There must be a distinction. It is not the duty of the church to support political parties, but to support all programmes which contribute to the full wellbeing of the people in Zimbabwe.
Q: You mentioned some problems cannot be solved without addressing the root cause, what would you say are the root causes of the problems we are facing as a nation?
A: I think there are many root causes and some of them have a long history, dating back even to colonial times. I will talk about the three major underlying causes of our problems.
The first one is that we have not found a way to have a mutually acceptable way of bringing closure to what happened in the past.
The past is still a contested past and there are people who are hurt about what happened in the past.
Actually there are people who were killed in the past and their relatives feel angry, that there has not been closure and they want to find closure about the past.
So, one of the main root causes we are facing is that we have not found a way of bringing mutually acceptable closure to that past.
The second problem is that we have not yet found a way to mutually agree on how we entrench constitutional democracy in Zimbabwe.
There are different views on how democracy should be entrenched, but as a nation we cannot move forward if we do not find consensus on what kind of constitutional democracy we want.
If we cannot find a way for example between how competing political parties can work together then we cannot move forward as a nation.
So far we do not have a working mechanism for political parties to work together. Before they go for elections they are fighting each other, after elections they continue fighting each other. So they never work together for the wellbeing of Zimbabwe.
So, the question is how do we find a new political culture in which the Constitution is respected, and also where the political actors can work together for the common good?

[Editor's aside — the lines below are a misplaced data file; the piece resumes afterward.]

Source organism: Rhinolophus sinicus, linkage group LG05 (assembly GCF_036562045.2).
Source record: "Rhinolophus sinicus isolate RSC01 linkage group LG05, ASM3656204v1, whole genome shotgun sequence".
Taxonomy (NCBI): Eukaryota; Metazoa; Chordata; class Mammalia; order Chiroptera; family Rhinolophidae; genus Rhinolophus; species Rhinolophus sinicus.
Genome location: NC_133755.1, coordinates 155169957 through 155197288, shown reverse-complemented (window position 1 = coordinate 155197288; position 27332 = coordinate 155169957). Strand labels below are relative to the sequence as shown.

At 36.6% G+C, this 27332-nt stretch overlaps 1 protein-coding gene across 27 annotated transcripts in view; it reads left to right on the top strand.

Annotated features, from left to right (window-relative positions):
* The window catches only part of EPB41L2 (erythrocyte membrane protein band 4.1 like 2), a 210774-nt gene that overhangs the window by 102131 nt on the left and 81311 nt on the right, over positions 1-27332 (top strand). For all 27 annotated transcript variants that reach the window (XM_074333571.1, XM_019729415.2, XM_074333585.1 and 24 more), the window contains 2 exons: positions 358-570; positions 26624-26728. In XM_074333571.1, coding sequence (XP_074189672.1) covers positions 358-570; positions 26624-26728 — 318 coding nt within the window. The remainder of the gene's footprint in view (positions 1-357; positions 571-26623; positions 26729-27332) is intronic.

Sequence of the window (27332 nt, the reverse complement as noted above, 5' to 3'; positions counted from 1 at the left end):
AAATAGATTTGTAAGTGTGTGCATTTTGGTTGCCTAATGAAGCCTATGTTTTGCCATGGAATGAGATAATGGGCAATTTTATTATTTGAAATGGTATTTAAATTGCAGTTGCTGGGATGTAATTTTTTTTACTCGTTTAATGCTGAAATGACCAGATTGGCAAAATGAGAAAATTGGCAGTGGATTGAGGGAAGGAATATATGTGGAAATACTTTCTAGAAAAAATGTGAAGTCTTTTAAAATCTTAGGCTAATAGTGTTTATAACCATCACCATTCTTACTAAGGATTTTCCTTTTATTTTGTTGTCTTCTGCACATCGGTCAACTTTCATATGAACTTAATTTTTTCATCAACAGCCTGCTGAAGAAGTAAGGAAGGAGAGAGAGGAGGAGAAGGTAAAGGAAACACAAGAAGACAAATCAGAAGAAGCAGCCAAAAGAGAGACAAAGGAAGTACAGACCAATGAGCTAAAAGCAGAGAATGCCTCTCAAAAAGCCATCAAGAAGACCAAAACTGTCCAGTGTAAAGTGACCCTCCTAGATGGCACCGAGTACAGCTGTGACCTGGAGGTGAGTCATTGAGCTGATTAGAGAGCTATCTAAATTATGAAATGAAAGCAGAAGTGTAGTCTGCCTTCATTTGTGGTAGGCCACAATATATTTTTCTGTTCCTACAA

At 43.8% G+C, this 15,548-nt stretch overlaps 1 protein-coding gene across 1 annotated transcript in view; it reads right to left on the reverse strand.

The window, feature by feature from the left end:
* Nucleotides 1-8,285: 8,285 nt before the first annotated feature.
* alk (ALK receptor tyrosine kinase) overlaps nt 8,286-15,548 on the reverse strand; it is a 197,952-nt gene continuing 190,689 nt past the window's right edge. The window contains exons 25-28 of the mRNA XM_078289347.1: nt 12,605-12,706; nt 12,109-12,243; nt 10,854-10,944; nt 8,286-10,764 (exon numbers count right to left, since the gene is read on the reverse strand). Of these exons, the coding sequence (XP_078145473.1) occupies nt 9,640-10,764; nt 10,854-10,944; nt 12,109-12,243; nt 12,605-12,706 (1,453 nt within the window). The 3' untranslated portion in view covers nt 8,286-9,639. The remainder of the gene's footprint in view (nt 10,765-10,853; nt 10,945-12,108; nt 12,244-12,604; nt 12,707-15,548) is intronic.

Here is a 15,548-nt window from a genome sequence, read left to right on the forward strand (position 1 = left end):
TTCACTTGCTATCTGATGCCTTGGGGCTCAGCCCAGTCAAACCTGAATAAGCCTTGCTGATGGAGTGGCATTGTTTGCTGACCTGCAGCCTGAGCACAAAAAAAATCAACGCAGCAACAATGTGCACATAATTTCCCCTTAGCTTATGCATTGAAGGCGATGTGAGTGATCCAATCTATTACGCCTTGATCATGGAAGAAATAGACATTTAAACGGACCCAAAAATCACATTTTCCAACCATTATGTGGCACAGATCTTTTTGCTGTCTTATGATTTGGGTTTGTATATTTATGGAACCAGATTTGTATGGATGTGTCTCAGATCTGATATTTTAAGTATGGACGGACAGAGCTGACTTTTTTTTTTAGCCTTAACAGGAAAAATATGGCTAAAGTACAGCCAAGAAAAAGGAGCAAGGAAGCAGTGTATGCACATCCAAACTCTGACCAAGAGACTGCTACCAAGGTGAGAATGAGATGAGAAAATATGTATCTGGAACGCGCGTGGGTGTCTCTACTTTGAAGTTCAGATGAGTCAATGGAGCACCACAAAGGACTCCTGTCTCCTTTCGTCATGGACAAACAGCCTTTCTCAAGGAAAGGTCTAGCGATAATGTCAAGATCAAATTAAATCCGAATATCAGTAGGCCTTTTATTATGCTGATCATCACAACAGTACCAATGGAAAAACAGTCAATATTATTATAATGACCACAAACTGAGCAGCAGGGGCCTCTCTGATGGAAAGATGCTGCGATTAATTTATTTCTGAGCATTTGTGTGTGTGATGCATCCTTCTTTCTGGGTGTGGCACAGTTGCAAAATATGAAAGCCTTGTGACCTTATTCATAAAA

The third route cause of our problems which affects many other things is that we have not yet established an inclusive economic culture in which every Zimbabwean feels included.
This creates exclusive economies, cartel economies, economies of patronage and corruption.
All these economies do not benefit Zimbabweans, they only benefit a few individuals.
If we are going to move on as a nation, we need to uproot these kinds of economies and build inclusive economics.
Q: What other solutions would you suggest for these problems?
A: We have proposed in our work that we need to have a conversation around this, a conversation that will produce a national economic blueprint or a national economic vision.
The vision must also have a way of helping us to close any openings for such illegal practices. It must be something that is built on consensus, that is through everyone making a contribution.
If we do it together then we can empower law enforcement to deal with all the illegal processes. This is what we have proposed could be one way of solving the economic exclusiveness.
We are also suggesting a consensus model which will enable inclusive dialogue.
Consensus requires an initial deposit of humility from the parties involved and demands exchange of ideas, trust and confidence.
This model is based on where we want to go as a nation and how we want to go there.
This is what has been influencing how we think as the ZCC and we think this can happen at three levels, at grassroots level, at an organised society level where you have civil society players and the political and policy level where we believe political actors must provide a consensus environment which allows cooperation.
This is what we are also going to be pursuing because we believe that in order for Zimbabwe to move forward because we need to have that inclusive dialogue.
Q: The Zimbabwe Heads of Christians Denominations, which the ZCC is also a member of, made a-seven year elections sabbatical call as a solution to the country’s problems, what inspired this line of thinking?
A: The ZHOCD had observed that the nation was going through difficulties. These difficulties required a long time to work on and in order to work on these challenges together, Zimbabweans needed to be out of mode of political competition.